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No need to halt antiplatelet drugs before tooth extraction

Reuters Health • The Doctor's Channel Daily Newscast

NEW YORK (Reuters Health) – There is no need to interrupt antiplatelet therapy before tooth extractions, as long as appropriate local hemostatic measures are taken, according to results of a prospective study conducted at the Aristotle University Dental School in Thessaloniki, Greece.

While postextraction bleeding events are likely to occur under uninterrupted dual aspirin and clopidogrel therapy, they are limited to the immediate postprocedure time frame, occurring within the “safe environment of a dental clinic” and can be treated successfully with appropriate local hemostatic measures, the researchers found.

Tooth extraction is the most frequent minor surgical procedure performed, they note in a report in the American Journal of Cardiology, available online now. For the growing number of patients on antiplatelet therapy, the known thrombotic risk of stopping antiplatelet therapy needs to be balanced against the putative hemorrhagic risk of uninterrupted antiplatelet therapy, they add.

In an email to Reuters Health, Dr. George Giannoglou, professor of cardiology at AHEPA University Hospital, said: “Our rationale for planning and performing this study was based on two observations: (1), there are currently no official guidelines regarding dental management of patients receiving antiplatelets, and (2), while it is recommended that patients on dual antiplatelets should undergo dental procedures without stopping their medication, these recommendations are frequently not followed in routine practice.”

“In every-day practice,” he added, “many dentists tend to temporarily withdraw their patients’ antiplatelet drugs, because these are perceived to increase the risk of uncontrolled bleeding at the sites of dental extraction. This practice, though, is empirical rather than evidence-based.”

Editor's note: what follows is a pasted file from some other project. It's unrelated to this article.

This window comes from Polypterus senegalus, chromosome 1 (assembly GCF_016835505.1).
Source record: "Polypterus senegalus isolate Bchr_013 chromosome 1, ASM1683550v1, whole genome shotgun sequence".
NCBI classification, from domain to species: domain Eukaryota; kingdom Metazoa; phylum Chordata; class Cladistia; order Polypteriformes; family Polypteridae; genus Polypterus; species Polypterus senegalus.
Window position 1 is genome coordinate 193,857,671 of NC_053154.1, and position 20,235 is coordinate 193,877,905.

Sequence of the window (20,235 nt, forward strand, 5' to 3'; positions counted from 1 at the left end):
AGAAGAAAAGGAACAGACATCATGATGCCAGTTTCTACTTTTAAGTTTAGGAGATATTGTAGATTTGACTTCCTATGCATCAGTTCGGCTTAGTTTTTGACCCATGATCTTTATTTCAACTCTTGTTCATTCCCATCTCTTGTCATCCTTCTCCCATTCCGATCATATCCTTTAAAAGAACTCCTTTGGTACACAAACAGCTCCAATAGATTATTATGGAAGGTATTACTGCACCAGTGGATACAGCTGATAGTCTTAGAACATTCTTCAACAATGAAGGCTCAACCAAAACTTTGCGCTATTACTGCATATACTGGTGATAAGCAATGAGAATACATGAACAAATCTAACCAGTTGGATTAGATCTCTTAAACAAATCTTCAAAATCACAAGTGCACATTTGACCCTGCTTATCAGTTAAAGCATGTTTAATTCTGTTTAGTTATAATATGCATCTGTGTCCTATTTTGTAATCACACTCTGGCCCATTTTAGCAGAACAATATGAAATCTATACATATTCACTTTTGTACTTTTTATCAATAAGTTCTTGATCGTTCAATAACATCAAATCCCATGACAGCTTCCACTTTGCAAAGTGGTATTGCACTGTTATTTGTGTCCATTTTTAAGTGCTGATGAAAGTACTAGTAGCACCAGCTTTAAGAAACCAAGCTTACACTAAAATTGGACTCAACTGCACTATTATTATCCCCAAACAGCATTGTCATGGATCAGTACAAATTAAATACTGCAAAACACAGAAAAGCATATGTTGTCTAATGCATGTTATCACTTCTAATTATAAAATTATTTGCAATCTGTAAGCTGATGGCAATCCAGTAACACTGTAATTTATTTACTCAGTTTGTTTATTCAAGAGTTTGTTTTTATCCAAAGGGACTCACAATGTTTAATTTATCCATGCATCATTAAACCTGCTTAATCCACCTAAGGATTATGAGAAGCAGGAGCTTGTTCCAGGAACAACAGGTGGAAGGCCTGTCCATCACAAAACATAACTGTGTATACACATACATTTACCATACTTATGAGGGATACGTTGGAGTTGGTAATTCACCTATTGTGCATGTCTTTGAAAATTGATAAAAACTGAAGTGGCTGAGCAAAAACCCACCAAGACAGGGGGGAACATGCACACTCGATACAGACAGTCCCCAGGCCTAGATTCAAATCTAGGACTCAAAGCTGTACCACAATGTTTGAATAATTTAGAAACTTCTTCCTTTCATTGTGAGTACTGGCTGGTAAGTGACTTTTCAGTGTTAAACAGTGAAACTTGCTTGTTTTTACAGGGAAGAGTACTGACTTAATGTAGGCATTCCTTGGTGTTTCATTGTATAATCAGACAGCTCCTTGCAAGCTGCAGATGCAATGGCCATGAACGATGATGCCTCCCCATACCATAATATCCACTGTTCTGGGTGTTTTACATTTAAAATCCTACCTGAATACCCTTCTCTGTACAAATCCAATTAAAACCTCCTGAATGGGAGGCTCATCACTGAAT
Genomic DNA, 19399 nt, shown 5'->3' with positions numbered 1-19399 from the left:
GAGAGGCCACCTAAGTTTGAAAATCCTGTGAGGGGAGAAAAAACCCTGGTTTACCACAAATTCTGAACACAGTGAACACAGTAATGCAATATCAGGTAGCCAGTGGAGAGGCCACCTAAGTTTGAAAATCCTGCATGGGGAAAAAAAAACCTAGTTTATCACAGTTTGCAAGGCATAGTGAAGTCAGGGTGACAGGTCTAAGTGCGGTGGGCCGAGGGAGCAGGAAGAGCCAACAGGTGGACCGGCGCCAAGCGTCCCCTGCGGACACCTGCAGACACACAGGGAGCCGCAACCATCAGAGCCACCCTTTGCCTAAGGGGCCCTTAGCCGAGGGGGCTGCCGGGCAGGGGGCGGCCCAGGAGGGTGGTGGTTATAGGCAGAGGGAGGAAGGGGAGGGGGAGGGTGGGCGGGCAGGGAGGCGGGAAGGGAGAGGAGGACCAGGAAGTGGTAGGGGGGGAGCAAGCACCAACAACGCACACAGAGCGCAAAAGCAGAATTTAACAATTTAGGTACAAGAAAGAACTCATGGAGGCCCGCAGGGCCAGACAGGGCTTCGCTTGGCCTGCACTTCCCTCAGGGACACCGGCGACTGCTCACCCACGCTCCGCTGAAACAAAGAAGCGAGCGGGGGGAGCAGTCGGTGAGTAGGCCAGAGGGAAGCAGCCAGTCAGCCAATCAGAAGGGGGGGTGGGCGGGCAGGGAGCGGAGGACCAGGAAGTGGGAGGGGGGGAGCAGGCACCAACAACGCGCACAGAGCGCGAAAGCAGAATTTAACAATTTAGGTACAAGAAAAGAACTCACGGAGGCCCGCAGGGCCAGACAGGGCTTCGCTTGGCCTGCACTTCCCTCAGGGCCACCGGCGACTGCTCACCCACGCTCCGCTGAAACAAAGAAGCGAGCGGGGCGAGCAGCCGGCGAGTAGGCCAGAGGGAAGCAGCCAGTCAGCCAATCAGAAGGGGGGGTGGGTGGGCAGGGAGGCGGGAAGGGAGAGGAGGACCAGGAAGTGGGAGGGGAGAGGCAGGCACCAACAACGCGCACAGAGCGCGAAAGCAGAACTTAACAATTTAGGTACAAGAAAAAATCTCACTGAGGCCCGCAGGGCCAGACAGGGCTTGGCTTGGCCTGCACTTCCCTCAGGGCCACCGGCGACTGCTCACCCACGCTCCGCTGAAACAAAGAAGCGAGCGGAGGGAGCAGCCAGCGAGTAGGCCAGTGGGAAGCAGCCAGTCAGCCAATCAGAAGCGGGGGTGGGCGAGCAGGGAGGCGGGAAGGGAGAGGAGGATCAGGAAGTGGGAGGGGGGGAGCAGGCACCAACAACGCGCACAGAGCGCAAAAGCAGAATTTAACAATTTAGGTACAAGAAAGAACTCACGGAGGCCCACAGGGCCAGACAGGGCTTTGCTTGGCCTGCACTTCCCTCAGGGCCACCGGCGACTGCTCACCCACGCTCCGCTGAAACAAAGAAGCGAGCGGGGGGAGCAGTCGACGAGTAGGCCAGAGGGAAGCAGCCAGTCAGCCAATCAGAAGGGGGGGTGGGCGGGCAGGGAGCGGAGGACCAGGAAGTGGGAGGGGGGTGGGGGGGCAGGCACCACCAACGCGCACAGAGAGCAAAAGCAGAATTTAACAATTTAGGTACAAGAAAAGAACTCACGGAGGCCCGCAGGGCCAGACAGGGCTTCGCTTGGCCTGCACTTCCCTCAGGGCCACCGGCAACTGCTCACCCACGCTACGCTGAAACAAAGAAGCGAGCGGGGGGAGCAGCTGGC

Dr. Giannoglou and his colleagues compared the risk of immediate and late postextraction bleeding in 643 consecutive patients referred for tooth extraction. One hundred eleven were on clinically indicated antiplatelet therapy; 42 were on aspirin, 36 were on clopidogrel, and 33 were on a regimen of aspirin and clopidogrel. The remaining 532 patients were not on antiplatelet treatment and served as controls.

According to the researchers, prolonged immediate bleeding – defined as the need to use hemostatic gauze when blood extended beyond the tooth socket after 30 minutes of biting on a pressure pack – occurred in 2 patients (0.4%) in the control group, 1 patient (2.4%) on aspirin, 1 patient (2.8%) on clopidogrel, and 22 patients (66.7%) on dual antiplatelet therapy.

Compared to controls, the risk of prolonged immediate bleeding was significantly higher in patients on dual antiplatelet therapy (relative risk [RR] 177.3) but not in patients on aspirin alone (RR 6.3) or clopidogrel alone (RR 7.4).

Bleeding risk was “clearly” higher in patients on dual antiplatelet therapy compared to those on aspirin only (RR 28) or clopidogrel only (RR 24), the researchers report. However, all immediate bleeding complications in all patient groups were successfully controlled by suturing and application of oxidized cellulose gauze.

“Importantly,” the incidence of late hemorrhage did not increase with dual antiplatelet therapy, a “putatively high-risk bleeding-prone population,” they note. There were no cases of late bleeding.

Bleeding complications that did occur were seen most often in patients with periodontitis.

The presence of periodontitis “could thus enable risk stratification of patients who are more likely to develop hemorrhage while receiving antiplatelets to ensure a higher index of suspicion and prompt appropriate hemostatic measures,” the researchers say.

“Our results support the safety of dental extractions on uninterrupted single and dual antiplatelet therapy with appropriate local hemostatic measures,” the study team concludes.

“There are certain cases where our study cannot provide answers about the safety of extractions while taking antiplatelets,” Dr. Giannoglou emphasized. “First,” he explained, “we excluded patients with more than 3 extractions at the same session, and we cannot extrapolate our results to patients with > 3 extractions.”

Second, he noted that there are some newer antiplatelet agents, like prasugrel, that were not assessed in the study. “The safety of extractions in prasugrel-receiving patients may merit further investigation,” he said.

Reference:
Safety of Dental Extractions During Uninterrupted Single or Dual Antiplatelet Treatment
Am J Cardiol 2011. Published online July 25, 2011.